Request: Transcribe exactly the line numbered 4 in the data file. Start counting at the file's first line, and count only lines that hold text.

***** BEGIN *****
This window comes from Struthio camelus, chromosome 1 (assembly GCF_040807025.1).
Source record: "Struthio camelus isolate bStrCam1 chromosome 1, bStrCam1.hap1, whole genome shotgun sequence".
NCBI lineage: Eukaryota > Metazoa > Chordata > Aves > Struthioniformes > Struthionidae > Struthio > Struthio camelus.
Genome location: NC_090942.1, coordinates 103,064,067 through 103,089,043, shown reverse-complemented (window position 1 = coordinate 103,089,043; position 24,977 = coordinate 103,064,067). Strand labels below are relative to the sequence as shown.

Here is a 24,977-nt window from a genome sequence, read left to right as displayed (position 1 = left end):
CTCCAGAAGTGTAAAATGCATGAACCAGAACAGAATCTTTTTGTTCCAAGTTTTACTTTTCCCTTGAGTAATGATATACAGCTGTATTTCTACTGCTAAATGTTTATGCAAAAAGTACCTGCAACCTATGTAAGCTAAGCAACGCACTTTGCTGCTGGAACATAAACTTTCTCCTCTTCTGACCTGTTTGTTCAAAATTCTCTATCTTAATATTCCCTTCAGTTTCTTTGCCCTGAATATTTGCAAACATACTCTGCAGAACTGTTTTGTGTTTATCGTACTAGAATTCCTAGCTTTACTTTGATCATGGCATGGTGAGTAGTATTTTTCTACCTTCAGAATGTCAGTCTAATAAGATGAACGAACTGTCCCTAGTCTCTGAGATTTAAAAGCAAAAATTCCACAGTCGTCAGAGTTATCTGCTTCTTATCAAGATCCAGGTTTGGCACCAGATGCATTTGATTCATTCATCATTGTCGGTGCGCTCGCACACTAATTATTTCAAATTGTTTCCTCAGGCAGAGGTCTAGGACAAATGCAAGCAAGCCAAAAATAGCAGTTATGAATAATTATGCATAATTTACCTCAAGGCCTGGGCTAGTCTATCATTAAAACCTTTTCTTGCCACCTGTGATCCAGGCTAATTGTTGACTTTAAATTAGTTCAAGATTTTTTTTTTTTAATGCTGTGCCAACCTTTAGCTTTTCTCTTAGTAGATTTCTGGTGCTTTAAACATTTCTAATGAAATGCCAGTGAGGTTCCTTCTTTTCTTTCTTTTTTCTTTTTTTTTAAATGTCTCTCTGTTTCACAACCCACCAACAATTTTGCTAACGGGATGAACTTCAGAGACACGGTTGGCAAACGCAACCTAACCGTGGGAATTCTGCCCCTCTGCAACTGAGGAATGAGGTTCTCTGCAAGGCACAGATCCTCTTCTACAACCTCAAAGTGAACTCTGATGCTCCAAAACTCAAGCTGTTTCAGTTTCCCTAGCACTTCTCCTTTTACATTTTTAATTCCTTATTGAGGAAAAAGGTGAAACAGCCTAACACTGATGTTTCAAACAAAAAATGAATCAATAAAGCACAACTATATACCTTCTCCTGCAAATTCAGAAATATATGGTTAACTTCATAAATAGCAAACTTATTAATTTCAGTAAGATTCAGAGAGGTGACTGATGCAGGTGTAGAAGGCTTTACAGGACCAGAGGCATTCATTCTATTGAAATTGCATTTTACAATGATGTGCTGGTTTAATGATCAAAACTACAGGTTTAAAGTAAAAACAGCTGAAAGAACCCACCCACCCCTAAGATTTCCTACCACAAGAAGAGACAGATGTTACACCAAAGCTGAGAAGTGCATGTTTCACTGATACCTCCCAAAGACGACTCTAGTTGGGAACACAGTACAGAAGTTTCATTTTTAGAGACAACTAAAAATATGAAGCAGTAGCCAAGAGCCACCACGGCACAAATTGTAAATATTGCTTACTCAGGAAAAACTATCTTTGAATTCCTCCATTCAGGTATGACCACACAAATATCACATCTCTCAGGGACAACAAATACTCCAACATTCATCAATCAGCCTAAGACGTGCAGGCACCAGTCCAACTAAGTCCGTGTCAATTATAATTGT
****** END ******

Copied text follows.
Genome location: NC_090942.1, coordinates 103,064,067 through 103,089,043, shown reverse-complemented (window position 1 = coordinate 103,089,043; position 24,977 = coordinate 103,064,067). Strand labels below are relative to the sequence as shown.